Bloomfield, The Greek Testament, 166.
 Bloomfield, The Greek Testament, 166–67.
 Other sources for the exegetical context are: Simon Patrick et. al., A Critical Commentary and Paraphrase on the Old and New Testament and the Apocrypha (London: Richard Priestly, 1822), 6: 69– 70; Joseph Bingham, The Works of the Learned Joseph Bingham (London: Robert Knaplock, 1726), 1:477–78. This latter volume was still on the Harvard College reading list for Ecclesiastical History in 1860s (Clark, Founding the Fathers, 81). On Joseph Bingham, see L. W. Barnard, “Joseph Bingham and the Early Church,” Church Quarterly Review 169 (1968): 192–205.
 Joseph Smith, History of the Church of Jesus Christ of Latter-day Saints, ed. B. H. Roberts, 2nd ed. rev. (Salt Lake City: Deseret Book, 1978), 4:231.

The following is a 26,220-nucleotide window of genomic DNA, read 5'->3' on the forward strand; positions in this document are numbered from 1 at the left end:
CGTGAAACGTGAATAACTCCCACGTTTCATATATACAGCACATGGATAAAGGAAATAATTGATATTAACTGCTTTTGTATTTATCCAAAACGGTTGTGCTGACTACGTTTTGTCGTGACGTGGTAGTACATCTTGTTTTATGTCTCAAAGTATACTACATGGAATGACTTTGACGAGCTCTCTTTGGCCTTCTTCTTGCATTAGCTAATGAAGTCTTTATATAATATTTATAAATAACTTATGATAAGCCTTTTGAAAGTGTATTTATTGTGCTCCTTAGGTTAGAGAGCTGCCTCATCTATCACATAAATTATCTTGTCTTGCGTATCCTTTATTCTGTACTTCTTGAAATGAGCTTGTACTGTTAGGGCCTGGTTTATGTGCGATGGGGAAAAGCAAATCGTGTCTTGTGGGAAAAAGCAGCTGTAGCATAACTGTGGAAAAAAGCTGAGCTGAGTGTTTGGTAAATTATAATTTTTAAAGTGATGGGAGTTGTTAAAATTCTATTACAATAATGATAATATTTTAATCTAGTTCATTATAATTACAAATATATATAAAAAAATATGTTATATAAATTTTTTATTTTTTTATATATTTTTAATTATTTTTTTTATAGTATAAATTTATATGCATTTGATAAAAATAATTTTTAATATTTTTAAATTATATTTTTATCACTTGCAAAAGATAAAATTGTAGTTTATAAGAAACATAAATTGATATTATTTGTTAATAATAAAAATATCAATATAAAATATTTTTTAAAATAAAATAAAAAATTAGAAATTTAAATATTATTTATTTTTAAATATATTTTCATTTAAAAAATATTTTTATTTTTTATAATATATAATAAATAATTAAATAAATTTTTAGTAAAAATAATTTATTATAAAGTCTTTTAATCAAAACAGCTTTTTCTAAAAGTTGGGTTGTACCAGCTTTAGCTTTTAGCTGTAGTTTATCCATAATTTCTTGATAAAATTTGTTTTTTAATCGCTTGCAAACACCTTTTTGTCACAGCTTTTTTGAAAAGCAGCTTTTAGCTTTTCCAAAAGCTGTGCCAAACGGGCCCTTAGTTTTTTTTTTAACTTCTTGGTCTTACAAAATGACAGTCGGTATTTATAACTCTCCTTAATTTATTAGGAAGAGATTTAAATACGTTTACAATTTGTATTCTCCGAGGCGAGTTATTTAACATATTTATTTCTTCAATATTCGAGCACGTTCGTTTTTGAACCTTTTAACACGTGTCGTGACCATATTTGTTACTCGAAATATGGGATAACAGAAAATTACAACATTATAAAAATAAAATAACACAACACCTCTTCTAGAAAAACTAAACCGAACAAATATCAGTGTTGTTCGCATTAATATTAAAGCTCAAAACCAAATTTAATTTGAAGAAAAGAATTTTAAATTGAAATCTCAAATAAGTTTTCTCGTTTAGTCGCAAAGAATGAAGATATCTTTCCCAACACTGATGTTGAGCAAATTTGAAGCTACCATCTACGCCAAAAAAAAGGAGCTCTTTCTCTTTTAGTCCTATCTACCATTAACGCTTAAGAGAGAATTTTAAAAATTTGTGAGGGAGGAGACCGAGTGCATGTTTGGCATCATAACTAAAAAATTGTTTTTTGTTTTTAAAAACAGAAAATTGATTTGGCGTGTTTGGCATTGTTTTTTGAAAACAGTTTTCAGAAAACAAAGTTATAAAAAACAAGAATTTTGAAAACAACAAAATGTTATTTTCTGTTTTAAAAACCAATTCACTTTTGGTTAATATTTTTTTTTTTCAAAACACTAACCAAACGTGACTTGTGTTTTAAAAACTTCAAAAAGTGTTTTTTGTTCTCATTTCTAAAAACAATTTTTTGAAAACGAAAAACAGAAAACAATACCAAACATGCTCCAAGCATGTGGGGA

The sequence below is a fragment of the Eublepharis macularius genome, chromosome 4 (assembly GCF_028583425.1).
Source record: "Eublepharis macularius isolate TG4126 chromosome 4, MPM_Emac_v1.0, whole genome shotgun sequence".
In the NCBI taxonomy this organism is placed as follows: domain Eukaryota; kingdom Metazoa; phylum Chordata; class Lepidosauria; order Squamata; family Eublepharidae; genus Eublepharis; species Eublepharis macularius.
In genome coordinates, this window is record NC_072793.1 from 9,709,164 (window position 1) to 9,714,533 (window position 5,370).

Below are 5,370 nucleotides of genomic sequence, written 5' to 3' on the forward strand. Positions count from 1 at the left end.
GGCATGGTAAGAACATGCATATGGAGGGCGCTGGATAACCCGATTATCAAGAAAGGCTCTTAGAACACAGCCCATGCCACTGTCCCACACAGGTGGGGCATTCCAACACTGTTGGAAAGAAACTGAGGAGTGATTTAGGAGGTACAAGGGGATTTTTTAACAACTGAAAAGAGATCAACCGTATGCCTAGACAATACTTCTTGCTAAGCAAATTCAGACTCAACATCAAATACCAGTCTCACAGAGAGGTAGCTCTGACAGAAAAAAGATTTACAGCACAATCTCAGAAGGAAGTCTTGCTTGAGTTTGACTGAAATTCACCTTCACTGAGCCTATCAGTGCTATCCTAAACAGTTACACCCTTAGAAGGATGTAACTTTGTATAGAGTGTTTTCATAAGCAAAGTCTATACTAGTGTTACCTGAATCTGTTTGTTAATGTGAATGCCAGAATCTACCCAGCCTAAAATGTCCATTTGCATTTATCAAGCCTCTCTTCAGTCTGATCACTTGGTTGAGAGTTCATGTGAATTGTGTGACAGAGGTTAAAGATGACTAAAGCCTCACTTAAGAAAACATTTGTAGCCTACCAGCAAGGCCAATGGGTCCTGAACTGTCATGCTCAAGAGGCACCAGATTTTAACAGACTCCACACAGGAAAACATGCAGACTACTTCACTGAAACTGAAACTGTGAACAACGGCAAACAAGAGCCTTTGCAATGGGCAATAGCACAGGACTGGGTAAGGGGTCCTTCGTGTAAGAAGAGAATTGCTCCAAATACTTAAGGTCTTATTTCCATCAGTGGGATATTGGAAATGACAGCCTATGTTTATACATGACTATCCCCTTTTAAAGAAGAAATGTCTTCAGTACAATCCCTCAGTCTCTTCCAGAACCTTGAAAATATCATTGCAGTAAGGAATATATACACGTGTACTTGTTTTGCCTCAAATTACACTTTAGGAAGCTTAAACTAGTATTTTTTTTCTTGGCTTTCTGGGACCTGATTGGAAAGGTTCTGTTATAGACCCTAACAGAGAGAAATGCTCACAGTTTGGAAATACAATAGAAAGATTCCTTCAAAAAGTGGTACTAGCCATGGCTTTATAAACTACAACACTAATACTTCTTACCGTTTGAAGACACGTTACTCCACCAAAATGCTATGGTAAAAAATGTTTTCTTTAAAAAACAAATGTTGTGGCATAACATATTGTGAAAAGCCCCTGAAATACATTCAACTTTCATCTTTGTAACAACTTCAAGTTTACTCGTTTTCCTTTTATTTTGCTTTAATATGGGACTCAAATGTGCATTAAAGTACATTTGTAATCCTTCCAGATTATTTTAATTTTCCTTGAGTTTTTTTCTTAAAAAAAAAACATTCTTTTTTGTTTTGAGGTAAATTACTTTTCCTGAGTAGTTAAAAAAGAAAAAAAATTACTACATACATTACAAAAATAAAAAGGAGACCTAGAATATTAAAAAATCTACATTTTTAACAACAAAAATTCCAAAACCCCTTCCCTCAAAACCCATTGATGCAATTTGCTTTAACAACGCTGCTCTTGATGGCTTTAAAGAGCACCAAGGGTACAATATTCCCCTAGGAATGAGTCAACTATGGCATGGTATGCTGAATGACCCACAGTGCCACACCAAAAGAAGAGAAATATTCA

On the development of the doctrine and practice of vicarious baptism, see Bishop, “Baptism for the Dead”; Ronald O. Barney, “Letters of a Missionary Apostle to His Wife: Brigham Young to Mary Ann Angell Young, 1839–1841,” BYU Studies 38, no. 2 (1999): 156; Glen M. Leonard, Nauvoo: A Place of Peace, A People of Promise (Salt Lake City: Deseret Book, 2002), 238–39; Samuel M. Brown, In Heaven as It Is on Earth (Oxford: Oxford University Press, 2012), 219; John G. Turner, Brigham Young: Pioneer Prophet (Cambridge: The Belknap Press of Harvard University Press, 2012), 432n7.
“Baptisms for the Dead,” Times and Seasons, April 15, 1842, 761.
 Peter Crawley, “A Descriptive Bibliography of the Mormon Church and Studies in Mormon History, 1830–1997,” BYU Studies 39, no. 4 (1997): 92.